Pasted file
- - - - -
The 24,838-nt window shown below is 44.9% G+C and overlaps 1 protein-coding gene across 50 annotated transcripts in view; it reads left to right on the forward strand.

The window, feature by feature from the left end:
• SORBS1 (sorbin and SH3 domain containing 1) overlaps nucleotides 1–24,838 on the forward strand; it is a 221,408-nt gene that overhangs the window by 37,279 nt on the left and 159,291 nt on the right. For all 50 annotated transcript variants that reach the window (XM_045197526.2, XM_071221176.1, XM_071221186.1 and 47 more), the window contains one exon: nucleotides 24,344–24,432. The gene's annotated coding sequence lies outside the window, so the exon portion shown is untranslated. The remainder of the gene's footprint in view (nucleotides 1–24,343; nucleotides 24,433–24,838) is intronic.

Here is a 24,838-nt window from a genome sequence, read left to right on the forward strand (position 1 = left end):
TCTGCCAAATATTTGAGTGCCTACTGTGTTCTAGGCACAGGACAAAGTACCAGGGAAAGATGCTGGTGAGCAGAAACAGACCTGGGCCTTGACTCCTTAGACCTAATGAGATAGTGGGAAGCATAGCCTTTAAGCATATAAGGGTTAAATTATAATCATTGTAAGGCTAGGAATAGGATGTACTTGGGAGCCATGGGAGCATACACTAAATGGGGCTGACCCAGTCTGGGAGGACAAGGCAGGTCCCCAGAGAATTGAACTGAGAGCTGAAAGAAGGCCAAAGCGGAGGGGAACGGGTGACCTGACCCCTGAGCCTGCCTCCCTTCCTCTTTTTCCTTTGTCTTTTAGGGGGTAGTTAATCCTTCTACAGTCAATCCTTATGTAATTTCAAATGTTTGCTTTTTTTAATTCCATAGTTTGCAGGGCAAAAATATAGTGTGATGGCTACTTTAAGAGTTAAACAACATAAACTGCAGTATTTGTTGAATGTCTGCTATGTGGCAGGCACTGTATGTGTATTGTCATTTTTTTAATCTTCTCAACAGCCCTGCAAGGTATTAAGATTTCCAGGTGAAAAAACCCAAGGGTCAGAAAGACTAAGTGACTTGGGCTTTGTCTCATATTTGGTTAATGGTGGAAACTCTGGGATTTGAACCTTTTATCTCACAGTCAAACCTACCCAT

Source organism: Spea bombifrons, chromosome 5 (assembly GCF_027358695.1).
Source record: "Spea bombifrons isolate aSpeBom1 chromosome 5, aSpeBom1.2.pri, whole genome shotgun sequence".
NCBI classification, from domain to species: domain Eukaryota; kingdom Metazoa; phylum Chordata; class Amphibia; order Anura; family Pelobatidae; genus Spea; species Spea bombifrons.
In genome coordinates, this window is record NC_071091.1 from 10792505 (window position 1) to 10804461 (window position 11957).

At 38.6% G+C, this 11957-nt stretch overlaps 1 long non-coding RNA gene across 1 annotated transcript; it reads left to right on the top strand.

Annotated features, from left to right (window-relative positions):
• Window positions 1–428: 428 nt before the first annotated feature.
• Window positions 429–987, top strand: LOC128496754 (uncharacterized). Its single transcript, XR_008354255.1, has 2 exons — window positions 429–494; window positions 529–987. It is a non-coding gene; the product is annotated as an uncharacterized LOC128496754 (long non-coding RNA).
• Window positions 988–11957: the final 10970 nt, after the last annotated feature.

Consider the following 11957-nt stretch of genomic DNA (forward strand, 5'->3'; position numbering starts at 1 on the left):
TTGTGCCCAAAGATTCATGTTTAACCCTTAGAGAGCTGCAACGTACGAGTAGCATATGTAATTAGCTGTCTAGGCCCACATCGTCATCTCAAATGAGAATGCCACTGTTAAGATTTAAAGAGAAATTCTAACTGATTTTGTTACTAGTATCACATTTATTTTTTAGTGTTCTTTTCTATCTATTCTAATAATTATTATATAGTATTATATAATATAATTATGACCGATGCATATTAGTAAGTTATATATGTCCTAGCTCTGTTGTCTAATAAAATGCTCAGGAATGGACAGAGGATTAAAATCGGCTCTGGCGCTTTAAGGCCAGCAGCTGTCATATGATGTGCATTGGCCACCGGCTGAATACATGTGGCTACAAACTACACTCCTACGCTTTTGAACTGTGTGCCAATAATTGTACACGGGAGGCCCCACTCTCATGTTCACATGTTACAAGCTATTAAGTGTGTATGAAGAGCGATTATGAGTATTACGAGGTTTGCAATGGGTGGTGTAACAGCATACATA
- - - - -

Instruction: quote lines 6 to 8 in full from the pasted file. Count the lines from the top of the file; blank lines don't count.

Source organism: Spea bombifrons, chromosome 5 (assembly GCF_027358695.1).
Source record: "Spea bombifrons isolate aSpeBom1 chromosome 5, aSpeBom1.2.pri, whole genome shotgun sequence".
NCBI classification, from domain to species: domain Eukaryota; kingdom Metazoa; phylum Chordata; class Amphibia; order Anura; family Pelobatidae; genus Spea; species Spea bombifrons.